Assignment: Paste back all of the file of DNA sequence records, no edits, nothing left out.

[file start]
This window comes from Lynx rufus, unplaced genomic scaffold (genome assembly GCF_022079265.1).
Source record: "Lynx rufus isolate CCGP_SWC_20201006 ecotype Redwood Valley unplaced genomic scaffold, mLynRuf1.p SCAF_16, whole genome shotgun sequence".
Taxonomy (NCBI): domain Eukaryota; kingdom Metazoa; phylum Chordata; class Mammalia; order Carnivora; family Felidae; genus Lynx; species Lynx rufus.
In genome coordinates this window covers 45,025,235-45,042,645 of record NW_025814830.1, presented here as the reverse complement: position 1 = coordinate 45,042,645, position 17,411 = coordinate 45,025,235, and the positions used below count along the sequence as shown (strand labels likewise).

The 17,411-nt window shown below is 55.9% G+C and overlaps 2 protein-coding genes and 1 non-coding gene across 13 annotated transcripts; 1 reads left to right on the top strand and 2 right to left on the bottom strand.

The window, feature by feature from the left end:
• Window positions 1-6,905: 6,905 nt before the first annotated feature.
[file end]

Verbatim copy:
This window comes from Lynx rufus, unplaced genomic scaffold (genome assembly GCF_022079265.1).
Source record: "Lynx rufus isolate CCGP_SWC_20201006 ecotype Redwood Valley unplaced genomic scaffold, mLynRuf1.p SCAF_16, whole genome shotgun sequence".
Taxonomy (NCBI): domain Eukaryota; kingdom Metazoa; phylum Chordata; class Mammalia; order Carnivora; family Felidae; genus Lynx; species Lynx rufus.
In genome coordinates this window covers 45,025,235-45,042,645 of record NW_025814830.1, presented here as the reverse complement: position 1 = coordinate 45,042,645, position 17,411 = coordinate 45,025,235, and the positions used below count along the sequence as shown (strand labels likewise).

The 17,411-nt window shown below is 55.9% G+C and overlaps 2 protein-coding genes and 1 non-coding gene across 13 annotated transcripts; 1 reads left to right on the top strand and 2 right to left on the bottom strand.

The window, feature by feature from the left end:
• Window positions 1-6,905: 6,905 nt before the first annotated feature.